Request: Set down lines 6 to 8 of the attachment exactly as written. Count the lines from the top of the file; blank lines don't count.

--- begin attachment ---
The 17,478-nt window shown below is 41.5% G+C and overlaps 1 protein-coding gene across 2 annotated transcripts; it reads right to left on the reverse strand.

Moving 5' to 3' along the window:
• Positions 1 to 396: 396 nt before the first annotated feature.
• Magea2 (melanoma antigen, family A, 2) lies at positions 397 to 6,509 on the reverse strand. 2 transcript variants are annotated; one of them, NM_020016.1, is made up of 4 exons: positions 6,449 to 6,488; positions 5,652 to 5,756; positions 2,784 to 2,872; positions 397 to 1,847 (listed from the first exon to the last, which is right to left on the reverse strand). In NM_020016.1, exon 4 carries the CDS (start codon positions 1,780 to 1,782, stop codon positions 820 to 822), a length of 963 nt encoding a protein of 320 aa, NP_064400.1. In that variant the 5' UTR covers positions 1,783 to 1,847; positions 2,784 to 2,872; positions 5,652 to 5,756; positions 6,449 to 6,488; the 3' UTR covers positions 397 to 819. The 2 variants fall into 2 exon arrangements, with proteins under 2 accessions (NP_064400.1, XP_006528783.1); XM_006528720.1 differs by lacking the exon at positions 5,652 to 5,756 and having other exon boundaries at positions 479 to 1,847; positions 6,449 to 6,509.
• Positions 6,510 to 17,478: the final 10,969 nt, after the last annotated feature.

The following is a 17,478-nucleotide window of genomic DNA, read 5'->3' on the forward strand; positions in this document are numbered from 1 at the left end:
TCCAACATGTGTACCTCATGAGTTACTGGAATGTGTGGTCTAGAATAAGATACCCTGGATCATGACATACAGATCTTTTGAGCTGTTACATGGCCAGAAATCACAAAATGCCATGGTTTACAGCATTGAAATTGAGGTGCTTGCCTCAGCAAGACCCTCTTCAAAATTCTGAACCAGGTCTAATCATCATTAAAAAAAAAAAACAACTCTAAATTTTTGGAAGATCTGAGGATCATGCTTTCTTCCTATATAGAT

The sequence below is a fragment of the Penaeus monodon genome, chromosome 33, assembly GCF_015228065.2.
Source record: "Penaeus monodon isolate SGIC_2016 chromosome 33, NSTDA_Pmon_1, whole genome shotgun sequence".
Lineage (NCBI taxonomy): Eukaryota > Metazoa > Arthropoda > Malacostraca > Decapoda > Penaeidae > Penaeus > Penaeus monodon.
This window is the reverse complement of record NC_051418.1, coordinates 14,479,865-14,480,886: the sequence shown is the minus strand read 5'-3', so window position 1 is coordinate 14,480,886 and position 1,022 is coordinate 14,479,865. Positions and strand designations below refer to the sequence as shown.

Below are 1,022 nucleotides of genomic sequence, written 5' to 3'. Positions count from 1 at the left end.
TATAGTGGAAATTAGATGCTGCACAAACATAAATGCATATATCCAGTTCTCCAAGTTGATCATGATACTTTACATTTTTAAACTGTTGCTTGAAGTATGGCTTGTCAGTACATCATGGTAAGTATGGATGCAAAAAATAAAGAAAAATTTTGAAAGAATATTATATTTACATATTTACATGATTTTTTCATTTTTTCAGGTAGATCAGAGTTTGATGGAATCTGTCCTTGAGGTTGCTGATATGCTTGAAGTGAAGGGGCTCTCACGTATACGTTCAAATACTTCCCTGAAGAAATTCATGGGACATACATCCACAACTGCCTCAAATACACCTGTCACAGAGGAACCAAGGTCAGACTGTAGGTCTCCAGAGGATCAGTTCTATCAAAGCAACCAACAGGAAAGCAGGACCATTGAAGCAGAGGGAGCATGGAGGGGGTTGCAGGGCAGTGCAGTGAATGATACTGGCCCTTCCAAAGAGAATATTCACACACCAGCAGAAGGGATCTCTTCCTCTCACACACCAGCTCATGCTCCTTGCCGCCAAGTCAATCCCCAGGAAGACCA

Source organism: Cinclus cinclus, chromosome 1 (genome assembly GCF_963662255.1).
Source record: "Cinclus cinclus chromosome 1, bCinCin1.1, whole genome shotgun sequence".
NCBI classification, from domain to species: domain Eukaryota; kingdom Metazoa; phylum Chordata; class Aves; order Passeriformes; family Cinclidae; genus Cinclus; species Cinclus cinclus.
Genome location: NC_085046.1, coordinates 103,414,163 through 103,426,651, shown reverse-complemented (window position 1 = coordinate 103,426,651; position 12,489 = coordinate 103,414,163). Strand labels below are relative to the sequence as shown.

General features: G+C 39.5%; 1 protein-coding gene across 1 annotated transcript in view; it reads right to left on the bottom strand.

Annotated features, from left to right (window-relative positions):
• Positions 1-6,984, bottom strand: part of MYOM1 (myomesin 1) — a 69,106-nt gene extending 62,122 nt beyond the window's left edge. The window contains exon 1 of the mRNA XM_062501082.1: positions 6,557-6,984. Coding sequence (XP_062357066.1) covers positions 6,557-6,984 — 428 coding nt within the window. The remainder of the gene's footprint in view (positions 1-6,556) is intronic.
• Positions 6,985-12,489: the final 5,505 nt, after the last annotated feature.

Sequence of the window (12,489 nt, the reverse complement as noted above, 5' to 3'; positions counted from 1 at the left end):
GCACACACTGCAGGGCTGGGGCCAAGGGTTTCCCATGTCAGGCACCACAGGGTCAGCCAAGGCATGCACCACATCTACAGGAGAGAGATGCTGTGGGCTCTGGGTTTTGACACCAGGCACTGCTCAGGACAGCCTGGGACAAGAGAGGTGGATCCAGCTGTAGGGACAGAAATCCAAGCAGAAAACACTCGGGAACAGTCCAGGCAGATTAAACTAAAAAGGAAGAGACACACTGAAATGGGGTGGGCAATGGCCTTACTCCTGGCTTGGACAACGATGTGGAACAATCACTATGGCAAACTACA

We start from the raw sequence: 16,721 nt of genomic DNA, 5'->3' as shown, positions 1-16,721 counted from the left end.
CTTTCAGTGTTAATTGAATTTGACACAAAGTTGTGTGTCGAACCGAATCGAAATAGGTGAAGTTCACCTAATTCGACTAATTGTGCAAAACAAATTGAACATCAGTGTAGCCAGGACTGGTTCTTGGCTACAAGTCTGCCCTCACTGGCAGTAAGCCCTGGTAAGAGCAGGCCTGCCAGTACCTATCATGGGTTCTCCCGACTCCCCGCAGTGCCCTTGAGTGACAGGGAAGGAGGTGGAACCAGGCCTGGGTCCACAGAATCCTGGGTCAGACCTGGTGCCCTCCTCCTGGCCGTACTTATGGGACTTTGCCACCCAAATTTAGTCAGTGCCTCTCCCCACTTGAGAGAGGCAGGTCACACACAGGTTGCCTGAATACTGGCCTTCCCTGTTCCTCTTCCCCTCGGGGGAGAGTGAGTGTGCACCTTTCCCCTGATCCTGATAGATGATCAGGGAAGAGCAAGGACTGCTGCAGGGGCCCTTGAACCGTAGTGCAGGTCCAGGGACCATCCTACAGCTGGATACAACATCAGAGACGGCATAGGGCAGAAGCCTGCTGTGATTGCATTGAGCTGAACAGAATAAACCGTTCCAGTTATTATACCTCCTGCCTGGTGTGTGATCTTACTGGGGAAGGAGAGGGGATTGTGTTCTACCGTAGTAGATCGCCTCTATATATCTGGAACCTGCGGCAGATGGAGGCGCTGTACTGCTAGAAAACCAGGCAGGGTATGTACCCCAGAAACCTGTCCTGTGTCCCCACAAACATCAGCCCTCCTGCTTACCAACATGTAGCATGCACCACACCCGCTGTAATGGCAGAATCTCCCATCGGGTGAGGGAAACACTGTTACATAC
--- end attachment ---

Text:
The following is a 17,478-nucleotide window of genomic DNA, read 5'->3' on the forward strand; positions in this document are numbered from 1 at the left end:
TCCAACATGTGTACCTCATGAGTTACTGGAATGTGTGGTCTAGAATAAGATACCCTGGATCATGACATACAGATCTTTTGAGCTGTTACATGGCCAGAAATCACAAAATGCCATGGTTTACAGCATTGAAATTGAGGTGCTTGCCTCAGCAAGACCCTCTTCAAAATTCTGAACCAGGTCTAATCATCATTAAAAAAAAAAAACAACTCTAAATTTTTGGAAGATCTGAGGATCATGCTTTCTTCCTATATAGAT

The sequence below is a fragment of the Penaeus monodon genome, chromosome 33, assembly GCF_015228065.2.